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Silver floral embossed candlestick acquired by a former Kindertransport refugee

Object | Accession Number: 2013.476.4

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    Silver floral embossed candlestick acquired by a former Kindertransport refugee

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    Brief Narrative
    Silver embossed candlestick, one of a pair, with 2013.476.3, owned by John Peter Eden (formerly Hans Eibuschitz), who escaped Czechoslovakia on a Kindertransport in 1939. The candlesticks were possibly brought to the United States before the war by John’s grandmother and given to him later. After Germany invaded and annexed Czechoslovakia in March 1939, 12 year old Hans, and 9 year old brother Steven were sent to Great Britain on a Kindertransport. Hans was placed in private boarding schools. After graduation, he attended the London School of Economics to study actuarial science. In 1944 or 1945, he began training with the Royal Air Force. The war ended when Germany surrendered on May 7, 1945, before Hans entered active service.
    creation:  1855
    creation: Vienna (Austria)
    Credit Line
    United States Holocaust Memorial Museum Collection, Gift of The George Washington University and the Estate of John P. Eden
    base, stamped, hallmark inside shield
    base, stamped, hallmark : A / 1 / 8 / 5 / 5 / 13 [Vienna 1855 silver fineness 13 loth]
    Subject: John P. Eden
    Hans Eibuschitz (later John Eden) was born on November 23, 1927, in Vienna, Austria, to Rudolf and Olga Eibuschitz. He had a brother, Steven, born on June 25, 1930. Hans and his family lived in Czechoslovakia. Rudolf owned a factory that made bicycle gears. The family was Jewish, but not observant. In September 1938, Nazi Germany annexed the Sudetenland border region of Czechoslovakia. On March 15, 1939, Germany invaded and annexed the Bohemia and Moravia provinces, where Hans lived with his family. German allies absorbed other areas and Czechoslovakia ceased to exist. Rudolf and Olga arranged to send Hans and Steven to England on a Kindertransport from Prague. Hans was initially sent to live with a family in northern England, but it did not work out. Hans had distant relatives in England and they placed him in a private boarding school, Mistley Place. Two other Kindertransport children attended the school. After graduating from Clayesmore School, Hans went to London to live with relatives. Steven continued his schooling. Hans enrolled in the London School of Economics to study to be an actuary. In 1944/45, Hans was inducted into the Royal Air Force. He began training, but never entered active service. The war ended when Germany surrendered on May 7, 1945.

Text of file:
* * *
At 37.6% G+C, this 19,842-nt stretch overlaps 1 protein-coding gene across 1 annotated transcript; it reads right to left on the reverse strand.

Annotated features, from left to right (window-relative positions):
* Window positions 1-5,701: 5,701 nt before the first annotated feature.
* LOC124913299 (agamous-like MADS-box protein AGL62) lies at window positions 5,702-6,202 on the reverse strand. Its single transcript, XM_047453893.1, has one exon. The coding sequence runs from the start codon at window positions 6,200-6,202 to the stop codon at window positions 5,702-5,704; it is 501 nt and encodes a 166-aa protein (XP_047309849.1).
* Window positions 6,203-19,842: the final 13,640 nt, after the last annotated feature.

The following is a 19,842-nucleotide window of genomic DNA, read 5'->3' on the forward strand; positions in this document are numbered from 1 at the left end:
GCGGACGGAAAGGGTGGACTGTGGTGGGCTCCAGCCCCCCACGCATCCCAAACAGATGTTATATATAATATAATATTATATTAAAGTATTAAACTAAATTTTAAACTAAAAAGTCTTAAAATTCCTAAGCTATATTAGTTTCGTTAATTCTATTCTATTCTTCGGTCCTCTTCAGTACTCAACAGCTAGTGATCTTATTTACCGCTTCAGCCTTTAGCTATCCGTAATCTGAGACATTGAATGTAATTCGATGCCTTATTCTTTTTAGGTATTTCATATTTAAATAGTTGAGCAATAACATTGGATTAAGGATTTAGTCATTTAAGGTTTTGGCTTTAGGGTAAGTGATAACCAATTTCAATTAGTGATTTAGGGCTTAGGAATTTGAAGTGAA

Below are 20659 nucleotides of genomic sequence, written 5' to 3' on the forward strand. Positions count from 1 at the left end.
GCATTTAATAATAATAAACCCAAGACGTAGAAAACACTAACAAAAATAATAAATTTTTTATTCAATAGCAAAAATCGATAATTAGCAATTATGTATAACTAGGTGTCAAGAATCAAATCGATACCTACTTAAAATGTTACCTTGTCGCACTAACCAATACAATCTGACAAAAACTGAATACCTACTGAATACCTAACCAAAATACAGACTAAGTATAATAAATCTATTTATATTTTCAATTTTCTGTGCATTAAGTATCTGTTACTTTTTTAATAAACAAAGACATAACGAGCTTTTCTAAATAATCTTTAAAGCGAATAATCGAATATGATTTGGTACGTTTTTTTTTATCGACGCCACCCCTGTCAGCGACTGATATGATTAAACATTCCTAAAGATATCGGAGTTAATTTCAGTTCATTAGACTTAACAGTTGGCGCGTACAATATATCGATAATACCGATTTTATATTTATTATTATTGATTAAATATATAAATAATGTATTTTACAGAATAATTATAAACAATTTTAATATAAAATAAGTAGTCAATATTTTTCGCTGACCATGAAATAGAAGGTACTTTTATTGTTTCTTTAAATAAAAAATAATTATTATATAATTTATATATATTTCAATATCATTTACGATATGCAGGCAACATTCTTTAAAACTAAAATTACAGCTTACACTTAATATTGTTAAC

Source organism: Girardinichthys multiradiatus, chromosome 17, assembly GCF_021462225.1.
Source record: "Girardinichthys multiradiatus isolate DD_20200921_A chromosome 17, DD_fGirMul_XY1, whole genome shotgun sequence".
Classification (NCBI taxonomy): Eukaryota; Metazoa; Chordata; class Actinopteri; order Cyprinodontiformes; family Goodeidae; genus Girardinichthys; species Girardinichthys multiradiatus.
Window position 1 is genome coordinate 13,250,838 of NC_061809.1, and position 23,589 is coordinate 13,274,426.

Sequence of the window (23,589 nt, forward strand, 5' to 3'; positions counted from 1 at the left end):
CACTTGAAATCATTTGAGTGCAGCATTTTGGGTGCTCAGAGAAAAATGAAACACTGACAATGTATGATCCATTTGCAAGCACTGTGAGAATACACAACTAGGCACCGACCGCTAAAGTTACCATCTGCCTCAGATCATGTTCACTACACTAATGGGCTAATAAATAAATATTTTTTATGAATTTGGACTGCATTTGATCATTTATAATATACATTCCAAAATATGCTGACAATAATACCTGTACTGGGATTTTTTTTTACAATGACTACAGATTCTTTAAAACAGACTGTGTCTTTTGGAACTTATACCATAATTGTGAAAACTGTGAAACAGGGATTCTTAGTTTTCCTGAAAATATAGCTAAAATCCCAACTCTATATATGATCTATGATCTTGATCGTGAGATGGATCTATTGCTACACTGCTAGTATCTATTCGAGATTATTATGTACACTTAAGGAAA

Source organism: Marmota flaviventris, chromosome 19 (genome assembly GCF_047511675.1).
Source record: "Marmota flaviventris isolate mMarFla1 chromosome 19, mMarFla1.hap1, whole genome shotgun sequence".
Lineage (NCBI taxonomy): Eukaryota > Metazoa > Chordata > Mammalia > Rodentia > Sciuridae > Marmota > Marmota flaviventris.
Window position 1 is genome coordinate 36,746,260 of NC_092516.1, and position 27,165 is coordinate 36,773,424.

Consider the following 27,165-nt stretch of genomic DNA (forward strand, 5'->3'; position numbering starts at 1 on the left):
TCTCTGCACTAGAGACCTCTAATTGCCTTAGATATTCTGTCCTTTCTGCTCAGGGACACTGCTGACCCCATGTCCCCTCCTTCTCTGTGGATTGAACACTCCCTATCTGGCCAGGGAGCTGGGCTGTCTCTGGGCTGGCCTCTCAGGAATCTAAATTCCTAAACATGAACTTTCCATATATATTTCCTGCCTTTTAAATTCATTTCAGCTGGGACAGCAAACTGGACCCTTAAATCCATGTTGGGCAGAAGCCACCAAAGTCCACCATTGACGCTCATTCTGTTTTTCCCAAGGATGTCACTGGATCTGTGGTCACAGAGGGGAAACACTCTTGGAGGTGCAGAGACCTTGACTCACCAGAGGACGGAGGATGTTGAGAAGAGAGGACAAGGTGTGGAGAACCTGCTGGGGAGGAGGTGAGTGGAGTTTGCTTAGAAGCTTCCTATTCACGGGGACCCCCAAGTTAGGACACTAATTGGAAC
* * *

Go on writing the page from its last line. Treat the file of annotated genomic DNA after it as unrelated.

While training with the RAF, Hans, still a Czech citizen, was drafted for service in the Czech Army. He was told to desert the RAF and return to Czechoslovakia. Hans spoke with other Kindertransport refugees about conditions in Czechoslovakia. He disliked the Soviet influence over the Czech government, so he decided to stay in England. He was told that if he ever returned to Czechoslovakia, he would be shot as a military deserter. Hans decided to emigrate to the United States to take advantage of career opportunities for actuaries. He had relatives there, as one of his grandmothers had immigrated to the US before the war. His brother Steven, who changed his last name to Whitelaw, decided to remain in England. On June 21, 1950, Hans sailed from Southampton on the New Amsterdam, arriving in New York on June 28. He settled in New York and changed his name to John Peter Eden. John was drafted into the US Marine Corps and served as a corporal in the Korean War (1950-1953). After the war, he returned to New York. He met Gisela Marx (1925-2012) at a British social club event. Gisela was from Dulken, Germany, and was also rescued on a Kindertransport to England. Her family had perished during the Holocaust. She immigrated to the US in 1952. The couple married in 1958 and settled in Washington DC. Gisela, age 87, passed away on August 20, 2012. John, age 85, died on May 29, 2013.

    Physical Details

    Furnishings and Furniture
    Lighting devices
    Object Type
    Candlesticks (lcsh)
    Physical Description
    Lightweight, hollow pressed silver candlestick with a stepped circular base with incised bands. The base mound flattens at the top where the flared base stem is attached. The stem tapers slightly to a protruding band embossed with a flower and leaf garland. The stem then widens to a bulbous center, and tapers up to a second, narrower embossed flower and leaf garland band. The stem then flares outward, with a wide lipped rim, and forms a deep well to insert the candle. There are 2 stamped silver marks.
    overall: Height: 9.125 inches (23.178 cm) | Width: 5.125 inches (13.018 cm) | Depth: 4.875 inches (12.383 cm)
    overall : silver

    Rights & Restrictions

    Conditions on Access
    No restrictions on access
    Conditions on Use
    No restrictions on use

    Keywords & Subjects

    Administrative Notes

    The candlestick was donated to the United States Holocaust Memorial Museum in 2013 by The George Washington University, which received the item as a bequest from the Estate of John P. Eden.
    Funding Note
    The cataloging of this artifact has been supported by a grant from the Conference on Jewish Material Claims Against Germany.
    Record last modified:
    2022-09-21 11:06:50
    This page:

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